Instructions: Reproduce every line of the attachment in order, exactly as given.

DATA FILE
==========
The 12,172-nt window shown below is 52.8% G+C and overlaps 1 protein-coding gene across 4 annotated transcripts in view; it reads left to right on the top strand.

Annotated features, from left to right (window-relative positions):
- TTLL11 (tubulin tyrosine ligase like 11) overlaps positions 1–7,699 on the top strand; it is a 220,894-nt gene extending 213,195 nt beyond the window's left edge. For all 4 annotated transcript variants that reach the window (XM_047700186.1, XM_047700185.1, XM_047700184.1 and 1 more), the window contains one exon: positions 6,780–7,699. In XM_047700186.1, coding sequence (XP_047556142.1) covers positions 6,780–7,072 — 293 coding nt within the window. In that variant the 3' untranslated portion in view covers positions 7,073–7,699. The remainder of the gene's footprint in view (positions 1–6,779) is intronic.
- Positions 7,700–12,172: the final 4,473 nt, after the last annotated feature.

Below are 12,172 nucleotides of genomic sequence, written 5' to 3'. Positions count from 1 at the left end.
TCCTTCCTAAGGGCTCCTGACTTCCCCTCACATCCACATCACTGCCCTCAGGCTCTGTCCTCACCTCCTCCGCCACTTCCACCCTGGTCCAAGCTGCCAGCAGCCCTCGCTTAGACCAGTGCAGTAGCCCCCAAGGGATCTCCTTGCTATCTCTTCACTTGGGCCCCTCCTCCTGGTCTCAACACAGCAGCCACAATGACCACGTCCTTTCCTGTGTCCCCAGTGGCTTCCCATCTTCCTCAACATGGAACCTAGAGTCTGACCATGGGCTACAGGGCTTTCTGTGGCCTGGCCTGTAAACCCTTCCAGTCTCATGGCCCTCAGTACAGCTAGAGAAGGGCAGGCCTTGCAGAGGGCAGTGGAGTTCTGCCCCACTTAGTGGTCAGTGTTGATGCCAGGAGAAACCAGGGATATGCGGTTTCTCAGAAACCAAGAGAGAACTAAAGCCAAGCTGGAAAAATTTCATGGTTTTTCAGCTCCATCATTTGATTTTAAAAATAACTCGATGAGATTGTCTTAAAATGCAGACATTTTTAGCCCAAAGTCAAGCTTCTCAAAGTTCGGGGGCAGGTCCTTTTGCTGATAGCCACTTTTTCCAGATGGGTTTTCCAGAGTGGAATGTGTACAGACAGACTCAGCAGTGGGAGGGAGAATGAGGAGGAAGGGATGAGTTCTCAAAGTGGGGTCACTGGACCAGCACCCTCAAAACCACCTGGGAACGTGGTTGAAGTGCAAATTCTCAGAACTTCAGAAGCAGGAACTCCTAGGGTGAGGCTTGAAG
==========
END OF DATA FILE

The 12,172-nt window shown below is 52.8% G+C and overlaps 1 protein-coding gene across 4 annotated transcripts in view; it reads left to right on the top strand.

Annotated features, from left to right (window-relative positions):
- TTLL11 (tubulin tyrosine ligase like 11) overlaps positions 1–7,699 on the top strand; it is a 220,894-nt gene extending 213,195 nt beyond the window's left edge. For all 4 annotated transcript variants that reach the window (XM_047700186.1, XM_047700185.1, XM_047700184.1 and 1 more), the window contains one exon: positions 6,780–7,699. In XM_047700186.1, coding sequence (XP_047556142.1) covers positions 6,780–7,072 — 293 coding nt within the window. In that variant the 3' untranslated portion in view covers positions 7,073–7,699. The remainder of the gene's footprint in view (positions 1–6,779) is intronic.
- Positions 7,700–12,172: the final 4,473 nt, after the last annotated feature.

Below are 12,172 nucleotides of genomic sequence, written 5' to 3'. Positions count from 1 at the left end.
TCCTTCCTAAGGGCTCCTGACTTCCCCTCACATCCACATCACTGCCCTCAGGCTCTGTCCTCACCTCCTCCGCCACTTCCACCCTGGTCCAAGCTGCCAGCAGCCCTCGCTTAGACCAGTGCAGTAGCCCCCAAGGGATCTCCTTGCTATCTCTTCACTTGGGCCCCTCCTCCTGGTCTCAACACAGCAGCCACAATGACCACGTCCTTTCCTGTGTCCCCAGTGGCTTCCCATCTTCCTCAACATGGAACCTAGAGTCTGACCATGGGCTACAGGGCTTTCTGTGGCCTGGCCTGTAAACCCTTCCAGTCTCATGGCCCTCAGTACAGCTAGAGAAGGGCAGGCCTTGCAGAGGGCAGTGGAGTTCTGCCCCACTTAGTGGTCAGTGTTGATGCCAGGAGAAACCAGGGATATGCGGTTTCTCAGAAACCAAGAGAGAACTAAAGCCAAGCTGGAAAAATTTCATGGTTTTTCAGCTCCATCATTTGATTTTAAAAATAACTCGATGAGATTGTCTTAAAATGCAGACATTTTTAGCCCAAAGTCAAGCTTCTCAAAGTTCGGGGGCAGGTCCTTTTGCTGATAGCCACTTTTTCCAGATGGGTTTTCCAGAGTGGAATGTGTACAGACAGACTCAGCAGTGGGAGGGAGAATGAGGAGGAAGGGATGAGTTCTCAAAGTGGGGTCACTGGACCAGCACCCTCAAAACCACCTGGGAACGTGGTTGAAGTGCAAATTCTCAGAACTTCAGAAGCAGGAACTCCTAGGGTGAGGCTTGAAG